The slate mines in Germany near Willingen are black and dark. The uranium mine in Kowary also gives you a thrill with its raw, dark interior. The Kobanya mine in Budapest, where limestone was mined, features bright interiors with walls painted in ubiquitous white. The opal mine is like none of them. It is incredibly colorful, and the tangle of corridors is incredibly fun.

The next day we dive to the other side of the first fork and encounter more and more interesting places. Narrow and low corridors under the ceiling. Air bubbles from divers using the open circuit system get trapped along the ceilings. This sparkles like diamonds in the light. Both these dives in the mine will remain in your memory for a long time.


The return to reality is overwhelming

Getting the equipment out of the mine is a brutal effort. Many divers visiting this place say that this was by far their most beautiful cave dives, but they will not return here because of the logistics of the equipment.

The next day after returning home, I was suffering from sore muscles. It’s hard to walk, not just the stairs. A couple of days later, even though the muscle pain is not gone yet, I am already thinking about returning to the fairy-tale mine. Organizing the team for the next trip, the plan is to penetrate to deeper levels of the mine.

A month later…

I’m on the road to Slovakia again to take more photos. This time, we have an additional attraction as there was 40 cm of snow making getting to the entrance even more entertaining. The dives were just as fascinating as the first trip. Unfortunately, several problems with the equipment did not allow the photographic plan to be implemented 100%. Despite the huge logistical effort, I have to come back here for the third time.


And once more…

And so, in just two months, I visit the opal mine for the third time.

Everything is favorable from the very beginning. Perfect weather, skilled team and the date is January 13. In my case, thirteen is a lucky number, so how could it go wrong? ;)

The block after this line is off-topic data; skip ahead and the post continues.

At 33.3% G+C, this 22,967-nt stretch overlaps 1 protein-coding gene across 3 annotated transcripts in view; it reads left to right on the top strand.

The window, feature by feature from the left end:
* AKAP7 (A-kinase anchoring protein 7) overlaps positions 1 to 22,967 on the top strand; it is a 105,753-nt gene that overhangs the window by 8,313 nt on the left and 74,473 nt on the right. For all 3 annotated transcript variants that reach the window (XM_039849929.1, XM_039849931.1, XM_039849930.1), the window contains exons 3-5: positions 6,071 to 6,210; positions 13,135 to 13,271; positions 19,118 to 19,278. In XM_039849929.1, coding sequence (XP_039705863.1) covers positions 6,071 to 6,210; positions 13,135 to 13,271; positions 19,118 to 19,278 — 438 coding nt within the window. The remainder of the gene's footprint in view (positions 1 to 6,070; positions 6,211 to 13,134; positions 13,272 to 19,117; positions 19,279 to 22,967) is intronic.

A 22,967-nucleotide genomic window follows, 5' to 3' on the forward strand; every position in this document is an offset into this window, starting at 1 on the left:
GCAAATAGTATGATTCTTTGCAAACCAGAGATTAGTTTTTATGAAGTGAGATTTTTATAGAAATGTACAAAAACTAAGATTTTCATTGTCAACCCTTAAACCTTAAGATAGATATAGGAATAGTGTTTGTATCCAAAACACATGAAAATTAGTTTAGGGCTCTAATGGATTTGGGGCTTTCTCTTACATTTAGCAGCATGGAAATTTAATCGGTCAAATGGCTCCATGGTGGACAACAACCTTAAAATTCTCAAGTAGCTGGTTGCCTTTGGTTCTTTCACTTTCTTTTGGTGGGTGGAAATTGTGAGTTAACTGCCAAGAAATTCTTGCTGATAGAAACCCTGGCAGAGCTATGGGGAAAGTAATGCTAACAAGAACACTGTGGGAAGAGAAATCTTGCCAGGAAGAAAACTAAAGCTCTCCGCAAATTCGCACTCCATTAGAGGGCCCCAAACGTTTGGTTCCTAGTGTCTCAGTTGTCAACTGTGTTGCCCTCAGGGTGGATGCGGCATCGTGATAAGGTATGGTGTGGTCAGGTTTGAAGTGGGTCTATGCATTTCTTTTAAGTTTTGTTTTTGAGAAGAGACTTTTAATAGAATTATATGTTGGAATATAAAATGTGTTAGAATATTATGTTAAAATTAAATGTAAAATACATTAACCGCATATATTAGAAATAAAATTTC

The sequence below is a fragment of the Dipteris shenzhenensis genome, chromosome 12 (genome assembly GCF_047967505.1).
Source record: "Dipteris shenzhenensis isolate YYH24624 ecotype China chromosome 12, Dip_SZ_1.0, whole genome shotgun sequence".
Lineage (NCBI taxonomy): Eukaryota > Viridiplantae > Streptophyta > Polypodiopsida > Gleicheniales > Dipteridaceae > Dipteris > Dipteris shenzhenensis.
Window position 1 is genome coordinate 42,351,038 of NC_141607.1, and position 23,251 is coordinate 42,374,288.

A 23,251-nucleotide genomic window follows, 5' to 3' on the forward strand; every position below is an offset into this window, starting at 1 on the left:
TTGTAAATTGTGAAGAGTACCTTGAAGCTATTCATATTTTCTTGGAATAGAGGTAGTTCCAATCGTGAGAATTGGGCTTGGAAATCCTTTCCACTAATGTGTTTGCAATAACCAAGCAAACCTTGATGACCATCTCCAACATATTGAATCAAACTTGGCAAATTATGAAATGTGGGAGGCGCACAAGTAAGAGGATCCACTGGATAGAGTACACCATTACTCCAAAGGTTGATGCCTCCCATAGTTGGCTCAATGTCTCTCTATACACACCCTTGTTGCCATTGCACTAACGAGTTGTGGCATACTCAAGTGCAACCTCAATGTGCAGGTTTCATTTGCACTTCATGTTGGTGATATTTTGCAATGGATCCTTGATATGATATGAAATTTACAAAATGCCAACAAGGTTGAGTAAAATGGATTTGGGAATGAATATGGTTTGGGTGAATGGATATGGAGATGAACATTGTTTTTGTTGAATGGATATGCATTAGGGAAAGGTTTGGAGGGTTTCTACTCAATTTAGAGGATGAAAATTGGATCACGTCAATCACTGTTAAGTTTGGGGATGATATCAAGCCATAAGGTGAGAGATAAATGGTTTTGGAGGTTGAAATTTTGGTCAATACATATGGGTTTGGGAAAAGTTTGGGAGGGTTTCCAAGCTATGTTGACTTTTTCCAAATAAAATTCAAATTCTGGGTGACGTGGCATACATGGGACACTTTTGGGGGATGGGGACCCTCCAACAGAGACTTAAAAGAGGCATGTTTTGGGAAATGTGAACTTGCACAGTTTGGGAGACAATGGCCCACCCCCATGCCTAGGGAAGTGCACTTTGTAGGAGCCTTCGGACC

Through a small opening on the sixth meter, we easily get to the lowest level of the mine, the so-called level -40, where the average depth is 35 meters. At the very beginning, we are greeted by a curtain like the sails from the Black Pearl ship. Torn, delicate, shimmering with colors. Every move we make can destroy this delicate structure. We are very careful not to destroy anything. We glide further into the forking corridors. Entering larger rooms with tracks for wagons that once transported the excavated material. Only at this level are railway tracks installed. We encounter carved pillars supporting the ceiling around them, with rails stretching in a sharp arc. A veritable feast for the eyes.

This time the plan is 100% successful. Almost 100 minutes of exploring colorful corridors underwater provides the entire team with a lot of excitement. Just take out the equipment and you can go home with full satisfaction.


Safety first

Although the photos show the colorful and bright side of this beautiful mine, remember that these are technically difficult dives. Only divers with full cave certifications can visit this place. The water temperature ranges around 5 degrees Celsius, which definitely requires diving in heated under garments. Corridors and stairs often change the diving depth and you must maintain perfect buoyancy as not to disturb the water or the dripstones that have formed here. If you want to visit the Slovak opal mine, I recommend being prepared for a enormous effort related to the logistics of diving equipment. However, the views that await you here are worth every effort.